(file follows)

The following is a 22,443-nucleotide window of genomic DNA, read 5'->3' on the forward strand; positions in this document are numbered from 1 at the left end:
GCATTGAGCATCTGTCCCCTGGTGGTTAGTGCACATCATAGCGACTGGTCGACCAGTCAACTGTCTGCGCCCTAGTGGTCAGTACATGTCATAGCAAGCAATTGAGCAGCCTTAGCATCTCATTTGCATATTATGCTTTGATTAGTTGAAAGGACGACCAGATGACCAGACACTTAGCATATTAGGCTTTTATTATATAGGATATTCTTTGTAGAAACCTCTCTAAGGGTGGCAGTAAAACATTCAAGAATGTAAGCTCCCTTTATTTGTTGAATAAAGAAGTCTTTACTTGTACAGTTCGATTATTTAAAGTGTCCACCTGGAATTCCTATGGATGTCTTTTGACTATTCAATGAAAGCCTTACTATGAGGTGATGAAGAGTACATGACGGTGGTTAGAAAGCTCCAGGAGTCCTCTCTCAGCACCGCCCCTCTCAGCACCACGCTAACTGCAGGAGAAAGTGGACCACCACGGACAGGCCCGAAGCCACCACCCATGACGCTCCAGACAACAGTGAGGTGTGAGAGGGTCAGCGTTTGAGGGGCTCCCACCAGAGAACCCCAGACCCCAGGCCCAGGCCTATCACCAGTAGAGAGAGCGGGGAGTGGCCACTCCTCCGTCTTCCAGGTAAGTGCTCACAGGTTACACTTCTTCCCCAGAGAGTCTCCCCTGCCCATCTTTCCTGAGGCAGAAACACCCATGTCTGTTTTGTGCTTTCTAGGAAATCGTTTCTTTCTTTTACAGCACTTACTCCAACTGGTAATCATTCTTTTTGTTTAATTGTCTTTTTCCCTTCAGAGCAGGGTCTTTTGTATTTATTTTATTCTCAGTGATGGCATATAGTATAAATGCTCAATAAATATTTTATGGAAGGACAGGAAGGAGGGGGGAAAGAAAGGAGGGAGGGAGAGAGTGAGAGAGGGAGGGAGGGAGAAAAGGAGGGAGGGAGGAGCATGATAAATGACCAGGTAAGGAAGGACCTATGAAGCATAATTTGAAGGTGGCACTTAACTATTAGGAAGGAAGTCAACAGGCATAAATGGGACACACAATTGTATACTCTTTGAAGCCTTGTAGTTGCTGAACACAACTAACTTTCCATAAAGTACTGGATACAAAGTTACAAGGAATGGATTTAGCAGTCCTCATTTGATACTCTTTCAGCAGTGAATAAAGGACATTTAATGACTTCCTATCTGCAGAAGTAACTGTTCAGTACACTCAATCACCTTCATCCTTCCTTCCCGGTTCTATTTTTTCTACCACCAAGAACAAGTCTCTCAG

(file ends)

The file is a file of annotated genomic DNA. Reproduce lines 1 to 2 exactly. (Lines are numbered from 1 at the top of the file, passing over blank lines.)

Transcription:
The following is a 22,443-nucleotide window of genomic DNA, read 5'->3' on the forward strand; positions in this document are numbered from 1 at the left end:
GCATTGAGCATCTGTCCCCTGGTGGTTAGTGCACATCATAGCGACTGGTCGACCAGTCAACTGTCTGCGCCCTAGTGGTCAGTACATGTCATAGCAAGCAATTGAGCAGCCTTAGCATCTCATTTGCATATTATGCTTTGATTAGTTGAAAGGACGACCAGATGACCAGACACTTAGCATATTAGGCTTTTATTATATAGGATATTCTTTGTAGAAACCTCTCTAAGGGTGGCAGTAAAACATTCAAGAATGTAAGCTCCCTTTATTTGTTGAATAAAGAAGTCTTTACTTGTACAGTTCGATTATTTAAAGTGTCCACCTGGAATTCCTATGGATGTCTTTTGACTATTCAATGAAAGCCTTACTATGAGGTGATGAAGAGTACATGACGGTGGTTAGAAAGCTCCAGGAGTCCTCTCTCAGCACCGCCCCTCTCAGCACCACGCTAACTGCAGGAGAAAGTGGACCACCACGGACAGGCCCGAAGCCACCACCCATGACGCTCCAGACAACAGTGAGGTGTGAGAGGGTCAGCGTTTGAGGGGCTCCCACCAGAGAACCCCAGACCCCAGGCCCAGGCCTATCACCAGTAGAGAGAGCGGGGAGTGGCCACTCCTCCGTCTTCCAGGTAAGTGCTCACAGGTTACACTTCTTCCCCAGAGAGTCTCCCCTGCCCATCTTTCCTGAGGCAGAAACACCCATGTCTGTTTTGTGCTTTCTAGGAAATCGTTTCTTTCTTTTACAGCACTTACTCCAACTGGTAATCATTCTTTTTGTTTAATTGTCTTTTTCCCTTCAGAGCAGGGTCTTTTGTATTTATTTTATTCTCAGTGATGGCATATAGTATAAATGCTCAATAAATATTTTATGGAAGGACAGGAAGGAGGGGGGAAAGAAAGGAGGGAGGGAGAGAGTGAGAGAGGGAGGGAGGGAGAAAAGGAGGGAGGGAGGAGCATGATAAATGACCAGGTAAGGAAGGACCTATGAAGCATAATTTGAAGGTGGCACTTAACTATTAGGAAGGAAGTCAACAGGCATAAATGGGACACACAATTGTATACTCTTTGAAGCCTTGTAGTTGCTGAACACAACTAACTTTCCATAAAGTACTGGATACAAAGTTACAAGGAATGGATTTAGCAGTCCTCATTTGATACTCTTTCAGCAGTGAATAAAGGACATTTAATGACTTCCTATCTGCAGAAGTAACTGTTCAGTACACTCAATCACCTTCATCCTTCCTTCCCGGTTCTATTTTTTCTACCACCAAGAACAAGTCTCTCAG